Sorry, Jack Secret, this might take more than 25 words...
I've never been the biggest EVH fan (I think it was that smug grin during his solo on the Jump video), so his many endorsements haven't really been on my radar over the years.
Until last week, when The Auction Site Which Shall Not Be Named turned up this 2004 Peavey Wolfgang Special :
It's Korean made so, of course, that means :
- No-name pickups
- Hardly the most awe-inspiring maple cap you ever saw
- No figured maple neck or fingerboard
But, apparently, it also means :
- Extremely solid mahogany body
- Fantastic construction
- Free D-Tuna
- Chunky but oh-so-comfortable neck
- Amazing tone. No-name they may be, but the pickups are anything but budget items.
It's an odd beast - lay it next to an RG and it looks tiny but the body is far bigger than it looks and it feels very comfortable to play (lack of a forearm contour notwithstanding).
Being spawned from The Auction Site Which Shall Not Be Named, it inevitably needed some TLC, although it arrived in a sturdy cardboard box and what seemed like several metric tonnes of packing foam.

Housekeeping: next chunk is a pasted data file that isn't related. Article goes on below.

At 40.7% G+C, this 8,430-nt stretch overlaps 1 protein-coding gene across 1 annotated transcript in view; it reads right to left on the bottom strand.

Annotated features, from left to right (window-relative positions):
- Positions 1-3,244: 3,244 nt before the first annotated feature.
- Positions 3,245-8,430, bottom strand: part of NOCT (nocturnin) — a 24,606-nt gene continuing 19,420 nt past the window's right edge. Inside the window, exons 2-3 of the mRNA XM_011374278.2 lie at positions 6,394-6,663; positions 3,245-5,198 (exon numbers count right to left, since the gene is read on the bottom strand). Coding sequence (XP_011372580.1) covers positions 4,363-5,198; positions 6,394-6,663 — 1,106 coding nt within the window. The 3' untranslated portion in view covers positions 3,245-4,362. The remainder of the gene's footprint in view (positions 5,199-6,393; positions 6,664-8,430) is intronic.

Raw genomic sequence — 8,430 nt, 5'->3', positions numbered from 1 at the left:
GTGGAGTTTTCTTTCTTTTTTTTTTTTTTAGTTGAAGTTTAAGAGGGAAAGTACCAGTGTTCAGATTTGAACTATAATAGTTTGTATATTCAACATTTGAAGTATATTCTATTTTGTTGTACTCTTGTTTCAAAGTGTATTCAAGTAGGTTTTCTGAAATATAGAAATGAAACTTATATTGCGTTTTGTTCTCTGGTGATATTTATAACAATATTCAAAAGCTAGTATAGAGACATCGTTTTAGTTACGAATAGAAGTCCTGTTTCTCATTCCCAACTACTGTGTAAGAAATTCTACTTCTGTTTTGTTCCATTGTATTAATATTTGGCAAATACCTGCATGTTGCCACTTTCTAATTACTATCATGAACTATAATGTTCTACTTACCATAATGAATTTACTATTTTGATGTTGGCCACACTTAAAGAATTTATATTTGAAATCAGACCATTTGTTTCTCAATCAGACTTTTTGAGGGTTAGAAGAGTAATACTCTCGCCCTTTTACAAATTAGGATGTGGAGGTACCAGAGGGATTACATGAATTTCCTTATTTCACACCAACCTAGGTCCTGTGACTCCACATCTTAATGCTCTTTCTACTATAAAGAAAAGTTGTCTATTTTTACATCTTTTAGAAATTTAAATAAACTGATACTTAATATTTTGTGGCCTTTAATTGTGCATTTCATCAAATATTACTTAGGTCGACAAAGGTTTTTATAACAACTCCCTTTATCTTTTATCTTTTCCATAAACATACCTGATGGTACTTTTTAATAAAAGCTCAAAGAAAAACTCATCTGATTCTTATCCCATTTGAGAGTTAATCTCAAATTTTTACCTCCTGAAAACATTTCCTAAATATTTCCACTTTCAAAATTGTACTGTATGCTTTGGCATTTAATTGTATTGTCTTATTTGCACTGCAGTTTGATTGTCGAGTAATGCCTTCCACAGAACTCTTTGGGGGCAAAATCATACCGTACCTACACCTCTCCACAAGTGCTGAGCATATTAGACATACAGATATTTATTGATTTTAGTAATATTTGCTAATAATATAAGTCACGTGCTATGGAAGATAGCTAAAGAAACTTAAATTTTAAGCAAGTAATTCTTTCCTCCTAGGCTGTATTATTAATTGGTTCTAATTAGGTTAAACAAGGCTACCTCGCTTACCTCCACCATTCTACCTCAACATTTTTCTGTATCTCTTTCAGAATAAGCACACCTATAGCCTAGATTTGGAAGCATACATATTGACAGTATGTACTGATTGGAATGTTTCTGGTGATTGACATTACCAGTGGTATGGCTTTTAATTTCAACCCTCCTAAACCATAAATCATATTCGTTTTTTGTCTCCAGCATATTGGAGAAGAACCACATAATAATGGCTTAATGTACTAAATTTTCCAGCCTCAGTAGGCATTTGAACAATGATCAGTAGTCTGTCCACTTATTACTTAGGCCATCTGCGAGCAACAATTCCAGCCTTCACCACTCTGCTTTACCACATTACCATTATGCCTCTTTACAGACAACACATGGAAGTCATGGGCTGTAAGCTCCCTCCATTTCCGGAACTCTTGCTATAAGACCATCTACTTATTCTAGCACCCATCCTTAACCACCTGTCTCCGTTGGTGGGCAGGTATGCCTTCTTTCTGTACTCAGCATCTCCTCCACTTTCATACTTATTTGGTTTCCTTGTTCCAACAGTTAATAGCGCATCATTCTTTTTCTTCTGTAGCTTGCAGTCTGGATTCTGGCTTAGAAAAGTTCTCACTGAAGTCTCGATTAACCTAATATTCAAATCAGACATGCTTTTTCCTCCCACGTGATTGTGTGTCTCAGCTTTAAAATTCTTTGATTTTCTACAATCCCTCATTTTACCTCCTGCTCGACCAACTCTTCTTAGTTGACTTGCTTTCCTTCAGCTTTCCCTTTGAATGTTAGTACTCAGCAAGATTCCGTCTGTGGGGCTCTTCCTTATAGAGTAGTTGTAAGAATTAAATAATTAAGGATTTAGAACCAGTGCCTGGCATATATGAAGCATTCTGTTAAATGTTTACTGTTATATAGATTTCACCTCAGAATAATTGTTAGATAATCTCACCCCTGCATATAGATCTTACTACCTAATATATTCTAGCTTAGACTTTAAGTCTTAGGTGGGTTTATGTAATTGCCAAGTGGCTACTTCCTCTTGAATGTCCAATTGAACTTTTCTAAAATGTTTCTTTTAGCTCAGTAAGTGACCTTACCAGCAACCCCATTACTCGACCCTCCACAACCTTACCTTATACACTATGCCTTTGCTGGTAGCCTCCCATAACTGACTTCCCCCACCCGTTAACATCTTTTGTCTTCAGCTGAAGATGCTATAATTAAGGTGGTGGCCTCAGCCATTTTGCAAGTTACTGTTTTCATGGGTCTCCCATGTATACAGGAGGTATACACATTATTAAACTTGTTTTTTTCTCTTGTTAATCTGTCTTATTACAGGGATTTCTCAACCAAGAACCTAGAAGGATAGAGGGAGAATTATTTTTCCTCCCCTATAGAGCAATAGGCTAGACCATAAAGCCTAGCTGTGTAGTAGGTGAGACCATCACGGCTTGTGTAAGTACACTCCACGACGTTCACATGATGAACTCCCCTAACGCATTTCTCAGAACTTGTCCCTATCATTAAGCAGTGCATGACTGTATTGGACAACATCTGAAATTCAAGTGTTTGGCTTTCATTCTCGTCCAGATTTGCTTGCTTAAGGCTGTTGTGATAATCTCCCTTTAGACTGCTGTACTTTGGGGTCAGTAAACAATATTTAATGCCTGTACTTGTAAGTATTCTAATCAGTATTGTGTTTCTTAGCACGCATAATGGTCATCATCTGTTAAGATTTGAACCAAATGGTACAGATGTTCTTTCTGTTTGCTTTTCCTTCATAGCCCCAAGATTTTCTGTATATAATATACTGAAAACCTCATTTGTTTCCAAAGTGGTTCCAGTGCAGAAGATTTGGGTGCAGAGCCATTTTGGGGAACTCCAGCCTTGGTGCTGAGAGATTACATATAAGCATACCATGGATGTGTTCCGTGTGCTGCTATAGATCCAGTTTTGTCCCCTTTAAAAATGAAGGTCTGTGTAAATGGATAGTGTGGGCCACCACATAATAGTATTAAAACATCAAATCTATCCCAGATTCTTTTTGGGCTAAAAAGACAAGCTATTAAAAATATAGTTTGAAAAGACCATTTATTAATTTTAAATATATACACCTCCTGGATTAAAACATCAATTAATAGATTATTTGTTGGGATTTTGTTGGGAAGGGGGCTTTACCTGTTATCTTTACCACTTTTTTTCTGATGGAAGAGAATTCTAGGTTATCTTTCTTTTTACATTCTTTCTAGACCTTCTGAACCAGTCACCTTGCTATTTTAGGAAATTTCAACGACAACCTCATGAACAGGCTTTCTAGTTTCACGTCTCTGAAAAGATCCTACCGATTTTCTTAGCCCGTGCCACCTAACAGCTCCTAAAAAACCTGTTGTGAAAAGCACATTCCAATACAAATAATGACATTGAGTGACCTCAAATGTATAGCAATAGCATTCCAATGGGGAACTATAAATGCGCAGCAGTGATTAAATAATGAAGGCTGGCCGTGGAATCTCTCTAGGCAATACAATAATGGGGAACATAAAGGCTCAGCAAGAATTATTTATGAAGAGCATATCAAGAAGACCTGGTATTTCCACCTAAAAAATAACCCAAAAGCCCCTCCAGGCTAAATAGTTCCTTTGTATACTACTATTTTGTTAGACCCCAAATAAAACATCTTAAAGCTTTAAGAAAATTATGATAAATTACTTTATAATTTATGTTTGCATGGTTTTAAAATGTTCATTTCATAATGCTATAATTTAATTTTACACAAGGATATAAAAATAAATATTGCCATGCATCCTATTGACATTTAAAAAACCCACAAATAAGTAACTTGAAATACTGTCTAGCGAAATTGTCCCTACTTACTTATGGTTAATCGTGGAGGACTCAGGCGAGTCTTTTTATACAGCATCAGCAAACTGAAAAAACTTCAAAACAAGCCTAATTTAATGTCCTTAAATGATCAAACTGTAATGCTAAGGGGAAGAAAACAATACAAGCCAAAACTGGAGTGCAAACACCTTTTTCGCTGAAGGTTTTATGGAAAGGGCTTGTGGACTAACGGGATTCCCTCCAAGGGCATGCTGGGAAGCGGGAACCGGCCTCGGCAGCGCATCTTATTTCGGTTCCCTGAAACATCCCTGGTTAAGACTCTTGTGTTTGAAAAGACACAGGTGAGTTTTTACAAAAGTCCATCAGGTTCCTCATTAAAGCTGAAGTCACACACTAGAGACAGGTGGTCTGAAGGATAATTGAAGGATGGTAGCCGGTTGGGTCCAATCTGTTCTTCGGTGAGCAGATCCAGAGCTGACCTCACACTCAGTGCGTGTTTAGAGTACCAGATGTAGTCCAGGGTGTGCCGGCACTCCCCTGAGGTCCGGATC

As usual, I stripped it down, cleaned it up with isopropyl alcohol, reassembled and restrung it. On the way, I sanded the back of the neck with 800 grit sandpaper and hit the body with finishing polish to remove the light pick scratches it had picked up.
Once it was restrung with D'Addario XLs in 9-42, I set it up to suit my preference. The bridge was sitting low on its knife edges, as the posts were too low, so on every trem dive it shifted on the the posts and knocked horribly. To counter this, the previous owner had slapped grease all over the posts and the knife edges; I cleaned the excess off and reset the posts so that the bridge plate was sitting flat to the body (no back routing on this guitar). Smoothness returned.
For the D-Tuna to work sweetly, the fine tuner on the low E string needs to be backed right off. It wasn't, so the in/out movement of the D-Tuna was very stiff, something the previous owner had again attempted to correct with grease. Once everything had been cleaned off and the guitar retuned with the fine tuner backed off, the action of the D-Tuna was smooth and light.
If you can only play Wizard necks and anything else makes you feel ill (which would be a shame, as it means that Strats and Les Pauls are off the menu for you), then this isn't the guitar for you. On the other hand, my go-to guitars have been RGs for the last 15 years but I picked up the Wolfgang last night and played it for 2 hours straight, with a daft grin on my face the whole time.
If you see a Wolfgang Special for a decent price, you could do far worse than to grab it and thrash it to within an inch of its life.